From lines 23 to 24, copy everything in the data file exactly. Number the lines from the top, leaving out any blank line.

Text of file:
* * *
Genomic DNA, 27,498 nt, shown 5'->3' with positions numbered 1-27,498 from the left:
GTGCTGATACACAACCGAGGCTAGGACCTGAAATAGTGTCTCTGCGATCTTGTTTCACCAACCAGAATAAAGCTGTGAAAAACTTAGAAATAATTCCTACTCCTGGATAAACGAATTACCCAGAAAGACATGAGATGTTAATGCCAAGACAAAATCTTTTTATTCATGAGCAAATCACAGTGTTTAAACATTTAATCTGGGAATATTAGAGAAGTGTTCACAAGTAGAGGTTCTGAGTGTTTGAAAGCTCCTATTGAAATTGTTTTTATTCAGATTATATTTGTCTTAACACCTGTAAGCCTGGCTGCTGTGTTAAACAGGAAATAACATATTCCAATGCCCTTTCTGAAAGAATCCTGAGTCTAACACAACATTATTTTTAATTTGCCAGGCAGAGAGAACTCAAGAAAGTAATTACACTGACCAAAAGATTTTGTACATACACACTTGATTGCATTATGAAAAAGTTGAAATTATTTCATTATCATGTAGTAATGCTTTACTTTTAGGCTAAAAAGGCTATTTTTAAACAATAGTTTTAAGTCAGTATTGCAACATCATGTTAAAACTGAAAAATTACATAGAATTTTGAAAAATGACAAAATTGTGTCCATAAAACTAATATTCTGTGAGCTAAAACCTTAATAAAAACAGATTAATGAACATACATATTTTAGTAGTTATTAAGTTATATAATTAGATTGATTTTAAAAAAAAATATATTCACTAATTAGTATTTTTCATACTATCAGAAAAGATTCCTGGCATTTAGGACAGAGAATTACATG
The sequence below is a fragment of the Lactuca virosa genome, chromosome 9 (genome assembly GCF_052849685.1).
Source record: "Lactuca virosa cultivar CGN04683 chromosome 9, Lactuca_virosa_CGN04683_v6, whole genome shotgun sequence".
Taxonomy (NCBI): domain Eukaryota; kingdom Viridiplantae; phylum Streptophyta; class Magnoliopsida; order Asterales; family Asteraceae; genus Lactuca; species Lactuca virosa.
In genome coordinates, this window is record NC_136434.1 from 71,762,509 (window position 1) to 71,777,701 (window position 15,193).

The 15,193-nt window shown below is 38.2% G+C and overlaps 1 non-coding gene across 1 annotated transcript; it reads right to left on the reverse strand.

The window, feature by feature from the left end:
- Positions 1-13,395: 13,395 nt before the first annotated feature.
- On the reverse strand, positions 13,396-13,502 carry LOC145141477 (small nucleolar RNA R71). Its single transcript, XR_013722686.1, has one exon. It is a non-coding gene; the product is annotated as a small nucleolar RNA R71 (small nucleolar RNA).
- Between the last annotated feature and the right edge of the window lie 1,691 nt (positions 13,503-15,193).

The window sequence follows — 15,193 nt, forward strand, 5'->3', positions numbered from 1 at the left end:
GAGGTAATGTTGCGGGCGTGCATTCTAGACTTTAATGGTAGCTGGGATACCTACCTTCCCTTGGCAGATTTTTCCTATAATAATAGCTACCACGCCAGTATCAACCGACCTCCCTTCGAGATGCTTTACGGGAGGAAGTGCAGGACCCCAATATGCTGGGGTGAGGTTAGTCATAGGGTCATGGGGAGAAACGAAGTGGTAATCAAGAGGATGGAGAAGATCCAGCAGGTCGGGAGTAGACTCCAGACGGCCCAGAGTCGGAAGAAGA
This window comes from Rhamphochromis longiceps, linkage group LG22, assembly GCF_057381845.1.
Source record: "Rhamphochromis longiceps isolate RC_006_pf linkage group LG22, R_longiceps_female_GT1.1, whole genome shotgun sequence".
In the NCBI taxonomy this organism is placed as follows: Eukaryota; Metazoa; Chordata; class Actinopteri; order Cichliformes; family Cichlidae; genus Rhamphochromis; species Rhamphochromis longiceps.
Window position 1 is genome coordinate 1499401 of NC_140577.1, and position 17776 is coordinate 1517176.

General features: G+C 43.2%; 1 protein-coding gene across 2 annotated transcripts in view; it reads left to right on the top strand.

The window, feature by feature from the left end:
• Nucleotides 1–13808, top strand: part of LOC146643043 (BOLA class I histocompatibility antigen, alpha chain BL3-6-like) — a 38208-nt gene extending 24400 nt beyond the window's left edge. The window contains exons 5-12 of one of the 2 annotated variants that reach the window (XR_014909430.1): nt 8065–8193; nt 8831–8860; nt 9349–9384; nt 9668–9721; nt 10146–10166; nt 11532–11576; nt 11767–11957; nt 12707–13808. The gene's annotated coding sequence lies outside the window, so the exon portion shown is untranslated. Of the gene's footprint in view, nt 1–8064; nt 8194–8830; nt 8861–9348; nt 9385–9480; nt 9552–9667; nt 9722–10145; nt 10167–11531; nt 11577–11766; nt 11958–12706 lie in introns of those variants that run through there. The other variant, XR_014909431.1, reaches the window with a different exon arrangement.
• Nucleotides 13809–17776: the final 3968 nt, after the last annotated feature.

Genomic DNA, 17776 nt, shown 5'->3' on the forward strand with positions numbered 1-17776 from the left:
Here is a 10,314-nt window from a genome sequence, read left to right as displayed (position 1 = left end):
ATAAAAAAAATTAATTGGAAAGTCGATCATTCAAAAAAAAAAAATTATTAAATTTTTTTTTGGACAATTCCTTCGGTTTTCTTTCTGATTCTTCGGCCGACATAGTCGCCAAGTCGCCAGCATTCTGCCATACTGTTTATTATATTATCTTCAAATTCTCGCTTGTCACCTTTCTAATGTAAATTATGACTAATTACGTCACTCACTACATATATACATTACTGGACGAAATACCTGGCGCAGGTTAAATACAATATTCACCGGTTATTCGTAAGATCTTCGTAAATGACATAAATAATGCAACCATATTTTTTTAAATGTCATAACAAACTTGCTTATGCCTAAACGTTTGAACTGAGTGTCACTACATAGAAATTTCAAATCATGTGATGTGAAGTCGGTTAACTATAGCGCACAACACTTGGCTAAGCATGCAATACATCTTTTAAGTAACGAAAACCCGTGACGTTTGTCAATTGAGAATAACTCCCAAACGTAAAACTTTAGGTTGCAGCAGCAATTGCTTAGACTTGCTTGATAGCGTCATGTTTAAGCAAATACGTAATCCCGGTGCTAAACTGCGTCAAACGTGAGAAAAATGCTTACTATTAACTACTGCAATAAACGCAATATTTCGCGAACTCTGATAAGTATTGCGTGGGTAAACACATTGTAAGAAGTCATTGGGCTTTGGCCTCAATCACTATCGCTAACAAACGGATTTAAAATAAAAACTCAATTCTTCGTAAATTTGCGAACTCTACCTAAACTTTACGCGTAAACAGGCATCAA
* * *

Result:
Here is a 10,314-nt window from a genome sequence, read left to right as displayed (position 1 = left end):
ATAAAAAAAATTAATTGGAAAGTCGATCATTCAAAAAAAAAAAATTATTAAATTTTTTTTTGGACAATTCCTTCGGTTTTCTTTCTGATTCTTCGGCCGACATAGTCGCCAAGTCGCCAGCATTCTGCCATACTGTTTATTATATTATCTTCAAATTCTCGCTTGTCACCTTTCTAATGTAAATTATGACTAATTACGTCACTCACTACATATATACATTACTGGACGAAATACCTGGCGCAGGTTAAATACAATATTCACCGGTTATTCGTAAGATCTTCGTAAATGACATAAATAATGCAACCATATTTTTTTAAATGTCATAACAAACTTGCTTATGCCTAAACGTTTGAACTGAGTGTCACTACATAGAAATTTCAAATCATGTGATGTGAAGTCGGTTAACTATAGCGCACAACACTTGGCTAAGCATGCAATACATCTTTTAAGTAACGAAAACCCGTGACGTTTGTCAATTGAGAATAACTCCCAAACGTAAAACTTTAGGTTGCAGCAGCAATTGCTTAGACTTGCTTGATAGCGTCATGTTTAAGCAAATACGTAATCCCGGTGCTAAACTGCGTCAAACGTGAGAAAAATGCTTACTATTAACTACTGCAATAAACGCAATATTTCGCGAACTCTGATAAGTATTGCGTGGGTAAACACATTGTAAGAAGTCATTGGGCTTTGGCCTCAATCACTATCGCTAACAAACGGATTTAAAATAAAAACTCAATTCTTCGTAAATTTGCGAACTCTACCTAAACTTTACGCGTAAACAGGCATCAA